Today with team-mates Wes and Avery, we walked down a great little street with lots of fun shops to buy clothes, baby toys, purses, hats, etc. In the middle of the walking street, there were also some small "kiosks" I guess you could say.I looked over at one kiosk to see two big dead rats sitting on top of some vials inside of a big red bucket. Interested?
Wes said the man was selling very lethal rat poison...(clearly). The vials were the poison; the rats were the proof of its potency. Did I mention that these rats were big? So big, I had to look carefully to see if they were rats or rabbits. Gross!
While we're on the subject of rats, this past week in office time, we also discussed the rat problem in the student's dormitory. The students said they see the rats at night, looking them in the eye. They said the rats climb up their bunk-beds and then sky-dive jump from the top bunk to the floor; these are not ordinary rats we are talking about. This is not the occasional mouse in the house problem.
Together, we brainstormed some ideas to solve the rat problem in the dorms: 1. Getting a cat (but it's forbidden by the school, and it seems rats aren't scared of cats here.) 2. Buying a dead, fried rat and setting it out at night as a threat to the other rats (students said the rats would just eat the dead fried rat). 3. Keeping a rat in a cage to warn the other rats that come in to run away or it will also be held captive.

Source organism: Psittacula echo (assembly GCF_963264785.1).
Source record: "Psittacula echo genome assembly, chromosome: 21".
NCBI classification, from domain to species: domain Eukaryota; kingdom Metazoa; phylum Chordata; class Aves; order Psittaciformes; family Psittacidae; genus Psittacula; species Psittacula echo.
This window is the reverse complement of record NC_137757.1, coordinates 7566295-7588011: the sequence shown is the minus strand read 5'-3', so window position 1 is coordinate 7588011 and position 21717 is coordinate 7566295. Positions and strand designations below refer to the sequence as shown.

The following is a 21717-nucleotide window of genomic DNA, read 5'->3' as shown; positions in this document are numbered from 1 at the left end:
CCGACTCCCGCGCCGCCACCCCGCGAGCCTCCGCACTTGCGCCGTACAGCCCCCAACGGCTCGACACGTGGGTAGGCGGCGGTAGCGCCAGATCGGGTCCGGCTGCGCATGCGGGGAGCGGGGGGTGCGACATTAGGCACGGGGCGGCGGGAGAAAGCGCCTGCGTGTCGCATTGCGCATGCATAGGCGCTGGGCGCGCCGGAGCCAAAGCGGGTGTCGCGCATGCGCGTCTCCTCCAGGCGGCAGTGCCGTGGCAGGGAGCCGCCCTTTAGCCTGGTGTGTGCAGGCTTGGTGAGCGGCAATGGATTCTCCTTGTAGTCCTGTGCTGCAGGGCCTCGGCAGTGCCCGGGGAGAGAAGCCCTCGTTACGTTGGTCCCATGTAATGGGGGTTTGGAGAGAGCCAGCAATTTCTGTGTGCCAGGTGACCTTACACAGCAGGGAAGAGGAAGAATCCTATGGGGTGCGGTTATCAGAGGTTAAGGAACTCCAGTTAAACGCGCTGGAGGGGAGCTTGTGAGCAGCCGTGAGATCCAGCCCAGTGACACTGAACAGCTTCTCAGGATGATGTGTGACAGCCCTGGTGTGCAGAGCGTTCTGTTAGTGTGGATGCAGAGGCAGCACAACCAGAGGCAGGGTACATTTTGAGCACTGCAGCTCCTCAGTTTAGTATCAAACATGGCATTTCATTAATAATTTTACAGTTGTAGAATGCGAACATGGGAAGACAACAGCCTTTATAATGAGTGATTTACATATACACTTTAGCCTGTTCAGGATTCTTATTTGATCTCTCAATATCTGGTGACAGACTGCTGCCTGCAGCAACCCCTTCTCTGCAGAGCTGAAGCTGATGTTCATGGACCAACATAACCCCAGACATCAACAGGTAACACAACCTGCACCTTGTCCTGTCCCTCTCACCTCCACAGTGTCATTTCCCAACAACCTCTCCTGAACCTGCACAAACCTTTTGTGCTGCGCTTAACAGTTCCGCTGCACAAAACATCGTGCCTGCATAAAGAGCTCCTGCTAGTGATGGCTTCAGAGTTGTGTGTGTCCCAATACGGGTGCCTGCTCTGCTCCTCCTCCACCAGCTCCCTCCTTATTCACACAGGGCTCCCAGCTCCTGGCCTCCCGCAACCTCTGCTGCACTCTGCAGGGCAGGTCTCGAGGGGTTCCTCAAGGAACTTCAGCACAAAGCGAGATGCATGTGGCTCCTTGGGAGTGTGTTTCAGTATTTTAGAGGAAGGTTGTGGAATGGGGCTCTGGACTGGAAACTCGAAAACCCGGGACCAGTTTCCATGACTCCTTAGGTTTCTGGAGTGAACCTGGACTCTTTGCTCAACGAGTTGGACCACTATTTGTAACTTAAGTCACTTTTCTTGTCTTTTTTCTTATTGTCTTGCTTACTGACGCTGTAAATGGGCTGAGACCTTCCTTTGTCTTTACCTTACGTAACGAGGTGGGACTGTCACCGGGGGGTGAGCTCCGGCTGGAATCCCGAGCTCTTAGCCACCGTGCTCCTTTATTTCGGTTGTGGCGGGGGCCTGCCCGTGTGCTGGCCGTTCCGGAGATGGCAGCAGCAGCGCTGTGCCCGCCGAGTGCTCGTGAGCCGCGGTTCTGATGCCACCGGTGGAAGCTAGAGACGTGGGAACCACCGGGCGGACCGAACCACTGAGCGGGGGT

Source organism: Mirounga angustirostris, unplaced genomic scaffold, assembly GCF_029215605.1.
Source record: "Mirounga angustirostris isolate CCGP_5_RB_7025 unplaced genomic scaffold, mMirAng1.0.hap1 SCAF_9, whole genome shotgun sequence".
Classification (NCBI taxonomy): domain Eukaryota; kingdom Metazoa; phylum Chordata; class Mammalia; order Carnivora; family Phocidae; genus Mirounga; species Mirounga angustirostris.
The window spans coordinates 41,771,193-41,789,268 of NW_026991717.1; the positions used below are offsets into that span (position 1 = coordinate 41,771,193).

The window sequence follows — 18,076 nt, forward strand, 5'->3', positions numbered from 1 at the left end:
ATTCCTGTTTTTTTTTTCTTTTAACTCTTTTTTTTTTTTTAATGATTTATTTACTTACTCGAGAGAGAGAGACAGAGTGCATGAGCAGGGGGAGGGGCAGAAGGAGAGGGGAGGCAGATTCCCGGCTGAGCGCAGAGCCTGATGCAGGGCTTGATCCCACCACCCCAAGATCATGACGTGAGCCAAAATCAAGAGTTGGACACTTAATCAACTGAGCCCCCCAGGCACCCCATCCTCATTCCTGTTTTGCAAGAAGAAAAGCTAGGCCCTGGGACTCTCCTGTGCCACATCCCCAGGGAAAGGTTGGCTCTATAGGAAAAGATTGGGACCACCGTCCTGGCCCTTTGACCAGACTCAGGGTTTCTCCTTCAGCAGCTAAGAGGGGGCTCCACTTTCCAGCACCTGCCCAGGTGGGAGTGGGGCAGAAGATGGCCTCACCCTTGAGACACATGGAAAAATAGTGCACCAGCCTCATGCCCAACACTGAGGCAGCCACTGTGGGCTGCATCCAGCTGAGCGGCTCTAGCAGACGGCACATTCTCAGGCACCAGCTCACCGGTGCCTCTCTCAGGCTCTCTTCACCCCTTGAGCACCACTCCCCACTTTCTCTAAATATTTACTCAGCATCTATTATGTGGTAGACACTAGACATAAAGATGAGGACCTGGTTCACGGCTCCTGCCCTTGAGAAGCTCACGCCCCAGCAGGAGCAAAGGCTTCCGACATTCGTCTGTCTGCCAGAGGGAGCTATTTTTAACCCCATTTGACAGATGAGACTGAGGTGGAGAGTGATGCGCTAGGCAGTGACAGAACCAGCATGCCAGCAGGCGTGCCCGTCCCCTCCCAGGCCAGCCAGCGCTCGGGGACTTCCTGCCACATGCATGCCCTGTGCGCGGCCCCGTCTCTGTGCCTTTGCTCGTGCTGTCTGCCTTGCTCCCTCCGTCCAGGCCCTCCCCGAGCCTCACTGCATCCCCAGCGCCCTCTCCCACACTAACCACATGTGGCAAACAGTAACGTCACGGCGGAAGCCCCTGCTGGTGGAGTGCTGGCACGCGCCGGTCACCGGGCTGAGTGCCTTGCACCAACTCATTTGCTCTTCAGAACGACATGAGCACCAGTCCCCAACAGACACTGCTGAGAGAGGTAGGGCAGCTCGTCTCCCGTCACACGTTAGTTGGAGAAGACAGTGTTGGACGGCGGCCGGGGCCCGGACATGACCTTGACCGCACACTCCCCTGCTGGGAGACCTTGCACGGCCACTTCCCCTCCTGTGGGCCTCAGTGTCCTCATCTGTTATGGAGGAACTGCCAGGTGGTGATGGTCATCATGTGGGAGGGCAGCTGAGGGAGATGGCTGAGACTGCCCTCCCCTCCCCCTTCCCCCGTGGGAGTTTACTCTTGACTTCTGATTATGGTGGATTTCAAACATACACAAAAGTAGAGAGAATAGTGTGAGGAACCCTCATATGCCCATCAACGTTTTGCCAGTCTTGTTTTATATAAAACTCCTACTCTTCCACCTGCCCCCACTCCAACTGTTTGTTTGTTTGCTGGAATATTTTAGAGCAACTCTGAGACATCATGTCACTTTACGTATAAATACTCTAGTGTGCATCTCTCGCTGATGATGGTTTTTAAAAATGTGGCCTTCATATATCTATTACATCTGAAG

We decided number three was the only realistic option.
I remember my first year of teaching, I had a student absent from class because "a rat bit his finger during the night" the class monitor told me.
"Yeah right" I thought to myself, "I've heard 'em all." But sure enough, the next week the student was in class with a big white bandaged finger. Yikes!